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Goodness Gracious, Gulliver Mulligan

by Susan Chalker Browne, Cynthia Nugent, illus.

An eye-catching yellow cover shows a tall boy sporting a faint smile, tousled hair, and a furrowed brow. He is surrounded by classmates, half his size, all fixating on his great height. Sadly, Gulliver Mulligan doesn’t have any friends. Soon we meet another odd character with no friends – a teeny tiny boy dressed in yellow: Mortimer Goss.

While Newfoundland author Susan Chalker Browne uses vivid details to describe the outward appearance of these strange characters, the plot lacks strong development. The crisis that ensues when little Mortimer disappears on a class outing happens quite suddenly. Mrs. Honeytree, the teacher, was chatting to the children as they marched along when suddenly she “clapped her hand over her mouth. Someone was missing – Mortimer Goss was gone!” Similarly, after Gulliver rescues Mortimer, the two misfits abruptly become best friends. Trying to dramatize these shifts in plot, the author overloads the dialogue with exclamation points.

Vancouver illustrator and art teacher Cynthia Nugent creates bright, detailed watercolours that show interesting classroom bulletin boards, colourful and varied children’s clothes, and busy classroom activities. Facial expressions are true-to-life, although the depiction of Gulliver straining under the weight of the tree and a freakish looking Mortimer stuck high in the branches is disturbing.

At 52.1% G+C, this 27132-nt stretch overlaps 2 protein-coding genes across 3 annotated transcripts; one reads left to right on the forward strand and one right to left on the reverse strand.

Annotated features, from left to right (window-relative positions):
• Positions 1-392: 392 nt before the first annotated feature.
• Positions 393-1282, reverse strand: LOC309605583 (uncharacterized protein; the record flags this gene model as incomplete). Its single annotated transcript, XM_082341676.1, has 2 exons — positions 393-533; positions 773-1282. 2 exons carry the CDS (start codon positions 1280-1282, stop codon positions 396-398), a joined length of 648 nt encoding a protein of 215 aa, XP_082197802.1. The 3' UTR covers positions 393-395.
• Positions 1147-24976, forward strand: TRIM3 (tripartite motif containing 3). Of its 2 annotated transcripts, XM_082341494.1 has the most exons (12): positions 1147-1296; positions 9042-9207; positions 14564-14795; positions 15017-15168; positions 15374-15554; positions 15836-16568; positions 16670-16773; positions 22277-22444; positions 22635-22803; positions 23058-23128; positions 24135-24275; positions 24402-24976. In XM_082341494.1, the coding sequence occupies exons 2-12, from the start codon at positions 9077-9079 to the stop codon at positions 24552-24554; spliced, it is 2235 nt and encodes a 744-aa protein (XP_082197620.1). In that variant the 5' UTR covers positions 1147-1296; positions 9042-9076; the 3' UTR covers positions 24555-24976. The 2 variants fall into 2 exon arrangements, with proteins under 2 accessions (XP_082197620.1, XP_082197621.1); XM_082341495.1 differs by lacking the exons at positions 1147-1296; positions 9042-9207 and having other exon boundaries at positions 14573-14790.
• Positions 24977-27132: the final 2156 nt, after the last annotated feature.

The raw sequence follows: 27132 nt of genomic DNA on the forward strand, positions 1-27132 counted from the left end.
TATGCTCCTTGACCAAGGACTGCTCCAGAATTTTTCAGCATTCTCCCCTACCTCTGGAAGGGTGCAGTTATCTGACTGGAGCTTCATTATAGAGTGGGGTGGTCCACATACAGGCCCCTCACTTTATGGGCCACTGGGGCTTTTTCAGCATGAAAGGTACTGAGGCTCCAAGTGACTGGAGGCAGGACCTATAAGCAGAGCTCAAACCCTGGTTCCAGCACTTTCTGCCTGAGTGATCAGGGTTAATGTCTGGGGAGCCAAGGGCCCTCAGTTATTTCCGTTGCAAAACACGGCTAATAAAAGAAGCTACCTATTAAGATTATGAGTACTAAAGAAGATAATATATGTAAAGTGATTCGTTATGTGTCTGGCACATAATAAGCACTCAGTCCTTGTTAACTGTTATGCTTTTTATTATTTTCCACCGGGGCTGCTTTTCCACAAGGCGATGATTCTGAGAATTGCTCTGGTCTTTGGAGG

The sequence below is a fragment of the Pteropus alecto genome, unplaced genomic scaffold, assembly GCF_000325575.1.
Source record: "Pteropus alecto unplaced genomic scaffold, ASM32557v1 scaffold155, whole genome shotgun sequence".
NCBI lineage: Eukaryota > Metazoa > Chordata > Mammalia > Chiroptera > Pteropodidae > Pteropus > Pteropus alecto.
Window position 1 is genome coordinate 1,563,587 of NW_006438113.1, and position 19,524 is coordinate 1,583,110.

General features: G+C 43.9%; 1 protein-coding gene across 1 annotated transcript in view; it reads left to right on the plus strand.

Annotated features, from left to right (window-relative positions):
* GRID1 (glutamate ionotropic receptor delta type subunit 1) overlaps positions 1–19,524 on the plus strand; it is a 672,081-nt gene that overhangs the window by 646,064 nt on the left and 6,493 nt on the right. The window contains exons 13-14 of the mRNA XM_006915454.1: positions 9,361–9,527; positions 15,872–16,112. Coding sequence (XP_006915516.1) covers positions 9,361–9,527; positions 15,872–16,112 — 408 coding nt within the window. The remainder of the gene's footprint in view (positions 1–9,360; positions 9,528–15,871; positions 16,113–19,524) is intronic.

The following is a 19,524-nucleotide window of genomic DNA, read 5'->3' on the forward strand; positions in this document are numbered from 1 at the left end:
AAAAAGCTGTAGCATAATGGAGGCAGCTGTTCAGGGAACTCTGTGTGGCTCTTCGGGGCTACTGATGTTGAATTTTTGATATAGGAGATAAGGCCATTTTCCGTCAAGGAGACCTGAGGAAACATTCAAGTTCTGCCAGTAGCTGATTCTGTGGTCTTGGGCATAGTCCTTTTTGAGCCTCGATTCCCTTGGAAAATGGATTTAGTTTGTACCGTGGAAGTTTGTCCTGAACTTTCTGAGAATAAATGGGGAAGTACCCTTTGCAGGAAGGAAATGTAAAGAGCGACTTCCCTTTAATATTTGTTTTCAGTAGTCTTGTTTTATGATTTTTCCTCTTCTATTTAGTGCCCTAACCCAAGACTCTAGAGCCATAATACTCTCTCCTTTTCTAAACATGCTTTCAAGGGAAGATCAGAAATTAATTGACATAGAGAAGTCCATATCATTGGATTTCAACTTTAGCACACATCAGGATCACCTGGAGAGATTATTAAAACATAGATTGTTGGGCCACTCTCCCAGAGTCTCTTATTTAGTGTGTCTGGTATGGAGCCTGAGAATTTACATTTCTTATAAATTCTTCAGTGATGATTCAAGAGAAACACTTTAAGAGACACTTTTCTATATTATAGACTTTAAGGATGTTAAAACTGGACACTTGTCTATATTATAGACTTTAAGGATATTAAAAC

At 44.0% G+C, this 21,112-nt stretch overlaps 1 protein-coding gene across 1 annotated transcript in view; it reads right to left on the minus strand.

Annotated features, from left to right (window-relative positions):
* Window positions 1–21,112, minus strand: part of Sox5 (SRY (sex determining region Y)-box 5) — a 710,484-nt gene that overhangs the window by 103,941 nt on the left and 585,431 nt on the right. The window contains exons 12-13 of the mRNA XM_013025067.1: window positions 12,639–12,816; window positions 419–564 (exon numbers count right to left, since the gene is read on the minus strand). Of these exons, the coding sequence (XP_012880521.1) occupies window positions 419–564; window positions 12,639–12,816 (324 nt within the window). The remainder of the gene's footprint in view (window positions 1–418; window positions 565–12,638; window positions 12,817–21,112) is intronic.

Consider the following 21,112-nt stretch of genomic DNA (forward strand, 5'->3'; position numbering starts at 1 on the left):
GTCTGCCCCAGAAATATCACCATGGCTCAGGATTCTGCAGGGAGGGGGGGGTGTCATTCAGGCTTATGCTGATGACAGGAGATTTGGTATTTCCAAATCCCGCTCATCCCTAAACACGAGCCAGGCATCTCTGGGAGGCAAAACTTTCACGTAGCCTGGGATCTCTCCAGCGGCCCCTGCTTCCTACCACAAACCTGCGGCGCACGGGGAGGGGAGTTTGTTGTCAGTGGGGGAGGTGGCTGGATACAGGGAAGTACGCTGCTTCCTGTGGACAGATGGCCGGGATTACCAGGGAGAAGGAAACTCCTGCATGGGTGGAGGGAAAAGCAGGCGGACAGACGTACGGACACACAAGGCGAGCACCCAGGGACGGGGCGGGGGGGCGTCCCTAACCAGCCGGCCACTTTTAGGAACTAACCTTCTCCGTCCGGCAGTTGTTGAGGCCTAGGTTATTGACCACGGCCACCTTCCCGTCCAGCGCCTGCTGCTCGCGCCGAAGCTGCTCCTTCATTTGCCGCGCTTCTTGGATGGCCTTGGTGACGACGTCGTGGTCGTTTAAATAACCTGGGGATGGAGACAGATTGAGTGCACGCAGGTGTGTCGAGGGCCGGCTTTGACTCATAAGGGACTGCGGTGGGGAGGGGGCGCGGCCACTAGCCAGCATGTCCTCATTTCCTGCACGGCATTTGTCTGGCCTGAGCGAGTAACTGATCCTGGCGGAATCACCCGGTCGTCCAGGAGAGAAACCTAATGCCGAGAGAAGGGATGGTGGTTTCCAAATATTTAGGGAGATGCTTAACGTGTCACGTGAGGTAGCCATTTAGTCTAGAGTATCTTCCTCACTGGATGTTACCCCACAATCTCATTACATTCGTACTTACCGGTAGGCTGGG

Clearly impeded by his size, Gulliver finally achieves pride and friendship through an act of physical prowess. But because Gulliver doesn’t experience emotional growth to parallel his new-found physical strength, he remains two-dimensional. In the end, Gulliver and Mortimer are friends, but only with each other, and so the earlier sadness of the loners lingers.